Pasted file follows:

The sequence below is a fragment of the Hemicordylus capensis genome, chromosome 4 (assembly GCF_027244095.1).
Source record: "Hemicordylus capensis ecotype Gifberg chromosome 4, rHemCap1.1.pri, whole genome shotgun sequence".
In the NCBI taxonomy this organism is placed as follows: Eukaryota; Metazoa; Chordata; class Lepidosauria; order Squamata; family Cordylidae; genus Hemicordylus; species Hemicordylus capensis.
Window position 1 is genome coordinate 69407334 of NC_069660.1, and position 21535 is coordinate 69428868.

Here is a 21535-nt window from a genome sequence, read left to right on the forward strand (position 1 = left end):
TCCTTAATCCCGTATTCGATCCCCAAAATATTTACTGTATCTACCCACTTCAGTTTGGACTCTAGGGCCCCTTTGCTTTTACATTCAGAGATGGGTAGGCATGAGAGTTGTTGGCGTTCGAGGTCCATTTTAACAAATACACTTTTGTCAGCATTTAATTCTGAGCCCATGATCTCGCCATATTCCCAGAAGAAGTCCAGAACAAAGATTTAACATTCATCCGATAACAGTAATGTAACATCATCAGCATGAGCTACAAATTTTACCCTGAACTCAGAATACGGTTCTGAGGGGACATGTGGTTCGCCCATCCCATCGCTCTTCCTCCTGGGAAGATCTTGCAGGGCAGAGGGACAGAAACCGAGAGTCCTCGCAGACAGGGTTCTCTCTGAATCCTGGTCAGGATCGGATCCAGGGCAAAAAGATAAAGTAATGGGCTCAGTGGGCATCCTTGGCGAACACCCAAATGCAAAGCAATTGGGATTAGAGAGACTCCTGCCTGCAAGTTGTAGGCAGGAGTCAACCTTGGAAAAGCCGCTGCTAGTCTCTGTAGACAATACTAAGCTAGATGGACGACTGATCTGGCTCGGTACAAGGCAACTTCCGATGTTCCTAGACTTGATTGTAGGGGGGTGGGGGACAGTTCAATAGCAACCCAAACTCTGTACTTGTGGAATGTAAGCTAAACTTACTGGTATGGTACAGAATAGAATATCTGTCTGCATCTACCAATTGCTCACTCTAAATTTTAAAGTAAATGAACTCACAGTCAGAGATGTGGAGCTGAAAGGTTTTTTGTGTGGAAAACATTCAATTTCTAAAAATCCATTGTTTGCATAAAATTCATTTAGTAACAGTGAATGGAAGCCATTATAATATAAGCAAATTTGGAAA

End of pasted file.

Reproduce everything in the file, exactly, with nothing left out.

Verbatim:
The sequence below is a fragment of the Hemicordylus capensis genome, chromosome 4 (assembly GCF_027244095.1).
Source record: "Hemicordylus capensis ecotype Gifberg chromosome 4, rHemCap1.1.pri, whole genome shotgun sequence".
In the NCBI taxonomy this organism is placed as follows: Eukaryota; Metazoa; Chordata; class Lepidosauria; order Squamata; family Cordylidae; genus Hemicordylus; species Hemicordylus capensis.
Window position 1 is genome coordinate 69407334 of NC_069660.1, and position 21535 is coordinate 69428868.

Here is a 21535-nt window from a genome sequence, read left to right on the forward strand (position 1 = left end):
TCCTTAATCCCGTATTCGATCCCCAAAATATTTACTGTATCTACCCACTTCAGTTTGGACTCTAGGGCCCCTTTGCTTTTACATTCAGAGATGGGTAGGCATGAGAGTTGTTGGCGTTCGAGGTCCATTTTAACAAATACACTTTTGTCAGCATTTAATTCTGAGCCCATGATCTCGCCATATTCCCAGAAGAAGTCCAGAACAAAGATTTAACATTCATCCGATAACAGTAATGTAACATCATCAGCATGAGCTACAAATTTTACCCTGAACTCAGAATACGGTTCTGAGGGGACATGTGGTTCGCCCATCCCATCGCTCTTCCTCCTGGGAAGATCTTGCAGGGCAGAGGGACAGAAACCGAGAGTCCTCGCAGACAGGGTTCTCTCTGAATCCTGGTCAGGATCGGATCCAGGGCAAAAAGATAAAGTAATGGGCTCAGTGGGCATCCTTGGCGAACACCCAAATGCAAAGCAATTGGGATTAGAGAGACTCCTGCCTGCAAGTTGTAGGCAGGAGTCAACCTTGGAAAAGCCGCTGCTAGTCTCTGTAGACAATACTAAGCTAGATGGACGACTGATCTGGCTCGGTACAAGGCAACTTCCGATGTTCCTAGACTTGATTGTAGGGGGGTGGGGGACAGTTCAATAGCAACCCAAACTCTGTACTTGTGGAATGTAAGCTAAACTTACTGGTATGGTACAGAATAGAATATCTGTCTGCATCTACCAATTGCTCACTCTAAATTTTAAAGTAAATGAACTCACAGTCAGAGATGTGGAGCTGAAAGGTTTTTTGTGTGGAAAACATTCAATTTCTAAAAATCCATTGTTTGCATAAAATTCATTTAGTAACAGTGAATGGAAGCCATTATAATATAAGCAAATTTGGAAA